Hack: store 2 to 3 different EM41xx on a single T5577

That’s pretty crazy. I can see this being useful for a ton of different applications!

Not quite. It’s sending 9 start bits and then the first UID, parity, a stop bit and then another 9 start bits and the second UID, parity and a second stop bit.

As long as the bits are encoded the same way, and there is enough room in the T5577 for the RFID streams then you could put as many tokens, in different formats as you wish. The other issue is how the reader deals with a stream of IDs. If it recognizes them as individual cards and accepts or rejects them individually you are good. If it only looks at the first part and that is the right key, you are good. Otherwise it might ignore the entire stream.

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Haha, great minds think alike :slight_smile: I tried this of course - more in an effort to give the readers a break and slow down the transmission over the serial line a bit. But it doesn’t work:

1/ It’s Manchester-encoded, so the “quiescence” periods are going to be a bunch of bit flipping, whether it’s 0x00000000 or 0xFFFFFFFF.

2/ Even if it’s 0xFFFFFFFF, then you might think it’s just going to be a lot of 1’s before the 9 1’s of the preamble, and so the reader won’t care until it hits the first zero. But no: the readers want exactly 64 bit, properly formed sequences back to back, otherwise they stop talking.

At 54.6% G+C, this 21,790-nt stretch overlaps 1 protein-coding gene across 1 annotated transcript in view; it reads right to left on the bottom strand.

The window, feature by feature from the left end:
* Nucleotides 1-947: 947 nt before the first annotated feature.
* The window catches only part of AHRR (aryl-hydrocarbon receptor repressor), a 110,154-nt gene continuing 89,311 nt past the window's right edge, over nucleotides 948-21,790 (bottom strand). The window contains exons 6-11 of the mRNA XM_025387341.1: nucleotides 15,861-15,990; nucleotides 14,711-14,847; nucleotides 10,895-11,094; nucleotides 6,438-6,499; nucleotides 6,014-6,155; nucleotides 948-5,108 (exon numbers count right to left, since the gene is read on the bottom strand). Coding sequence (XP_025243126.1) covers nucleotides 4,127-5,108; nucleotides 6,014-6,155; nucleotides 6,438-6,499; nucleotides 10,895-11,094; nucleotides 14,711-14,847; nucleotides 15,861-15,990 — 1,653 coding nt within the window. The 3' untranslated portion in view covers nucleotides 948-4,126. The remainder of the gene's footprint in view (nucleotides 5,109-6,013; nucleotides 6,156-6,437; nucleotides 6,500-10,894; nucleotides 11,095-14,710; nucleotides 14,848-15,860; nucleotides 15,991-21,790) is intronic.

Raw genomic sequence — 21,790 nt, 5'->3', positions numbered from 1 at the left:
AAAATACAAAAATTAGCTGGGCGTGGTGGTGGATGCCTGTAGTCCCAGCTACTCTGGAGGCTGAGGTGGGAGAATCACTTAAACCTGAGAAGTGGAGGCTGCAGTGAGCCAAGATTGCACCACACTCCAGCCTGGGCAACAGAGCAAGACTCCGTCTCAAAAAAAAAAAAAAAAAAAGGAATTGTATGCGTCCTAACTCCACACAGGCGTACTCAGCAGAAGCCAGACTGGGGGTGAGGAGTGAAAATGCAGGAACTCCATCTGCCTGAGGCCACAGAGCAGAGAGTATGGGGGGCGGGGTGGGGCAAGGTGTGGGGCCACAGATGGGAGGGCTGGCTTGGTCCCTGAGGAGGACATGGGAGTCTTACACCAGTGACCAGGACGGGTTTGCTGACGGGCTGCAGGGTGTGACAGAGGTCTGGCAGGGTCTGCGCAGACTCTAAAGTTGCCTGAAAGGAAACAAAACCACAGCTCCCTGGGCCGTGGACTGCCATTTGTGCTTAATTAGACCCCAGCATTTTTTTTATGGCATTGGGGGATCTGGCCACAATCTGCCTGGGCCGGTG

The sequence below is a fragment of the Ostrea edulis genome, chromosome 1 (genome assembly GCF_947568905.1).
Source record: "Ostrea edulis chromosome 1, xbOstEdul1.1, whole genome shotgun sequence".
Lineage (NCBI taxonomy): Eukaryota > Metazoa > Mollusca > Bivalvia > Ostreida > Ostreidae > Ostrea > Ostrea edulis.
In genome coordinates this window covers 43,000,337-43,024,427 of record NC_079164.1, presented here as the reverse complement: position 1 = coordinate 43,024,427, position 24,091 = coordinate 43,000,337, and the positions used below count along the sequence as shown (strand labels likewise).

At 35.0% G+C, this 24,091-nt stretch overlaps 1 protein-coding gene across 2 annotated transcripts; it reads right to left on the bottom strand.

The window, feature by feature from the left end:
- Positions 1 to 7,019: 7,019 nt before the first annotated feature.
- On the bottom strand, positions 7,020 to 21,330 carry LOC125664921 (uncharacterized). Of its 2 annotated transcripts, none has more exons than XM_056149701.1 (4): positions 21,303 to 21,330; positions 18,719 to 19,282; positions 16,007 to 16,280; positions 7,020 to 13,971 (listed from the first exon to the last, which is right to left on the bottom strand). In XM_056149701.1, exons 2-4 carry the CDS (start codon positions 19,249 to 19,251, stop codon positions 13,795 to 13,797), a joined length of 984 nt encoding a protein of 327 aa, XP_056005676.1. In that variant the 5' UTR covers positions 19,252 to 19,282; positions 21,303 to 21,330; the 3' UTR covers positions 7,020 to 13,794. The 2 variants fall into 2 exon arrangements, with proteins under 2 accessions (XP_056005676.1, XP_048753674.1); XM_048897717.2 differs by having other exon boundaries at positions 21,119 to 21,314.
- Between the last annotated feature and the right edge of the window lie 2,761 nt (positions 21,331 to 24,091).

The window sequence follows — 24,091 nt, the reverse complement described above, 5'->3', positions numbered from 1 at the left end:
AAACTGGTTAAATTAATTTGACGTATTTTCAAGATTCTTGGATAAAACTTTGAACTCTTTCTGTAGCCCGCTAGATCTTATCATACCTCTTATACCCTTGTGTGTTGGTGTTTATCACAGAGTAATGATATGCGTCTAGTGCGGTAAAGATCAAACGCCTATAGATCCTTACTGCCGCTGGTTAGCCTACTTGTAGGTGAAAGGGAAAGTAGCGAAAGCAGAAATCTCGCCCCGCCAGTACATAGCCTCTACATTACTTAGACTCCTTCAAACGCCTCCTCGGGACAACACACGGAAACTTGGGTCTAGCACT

And it makes sense after all: that’s what EMs do in the field: they send their 64-bit sequences over and over without a pause. That’s what readers expect. If they see anything else going on, even a single extra byte, they lose sync and dismiss the - now offset - rest of the transmission. Which is also why I’m not too hopeful about mixing sequence types. At least not mixing EM sequences with something else.

No. Like Yeka explained, it’s two independent sequences each with its own set of “utility bits” (header, trailer and parities), not one sequence that’s twice the payload length but with only one set of utility bits.

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Yes, and no. A lot of the time they are “when powered on, I send this sequence, and keep sending it…”. Sometimes they are “get a sequence and send some form of response”

Most of the access control systems are just “what UID do I see” though.

Yes. This is old tech. So simple you can do amazing hacks, like this fabulous DIY AVR-based soft-RFID emulator:

This is level 11 on the cleverness scale.


Did you recreate it on a reader though? If yes, what reader was it? People over at the iceman Discord could only reproduce the 2 ID trick.

Yes, the ACM08Y and the ACM26C (they’re the same thing really) report all 3, but they’re not in exact sequence (as lin 01 → 02 → 03 → 01 → 02 → 03… as it should be, but rather something like 01 → 02 → 01 → 02 → 03 → 01 → 03 → 02…) so I know they’re choking a bit on that.

The Sycreader R60D kind of does the same thing but worse - mostly due to the slowness of the “typing”, since it’s a keyboard wedge.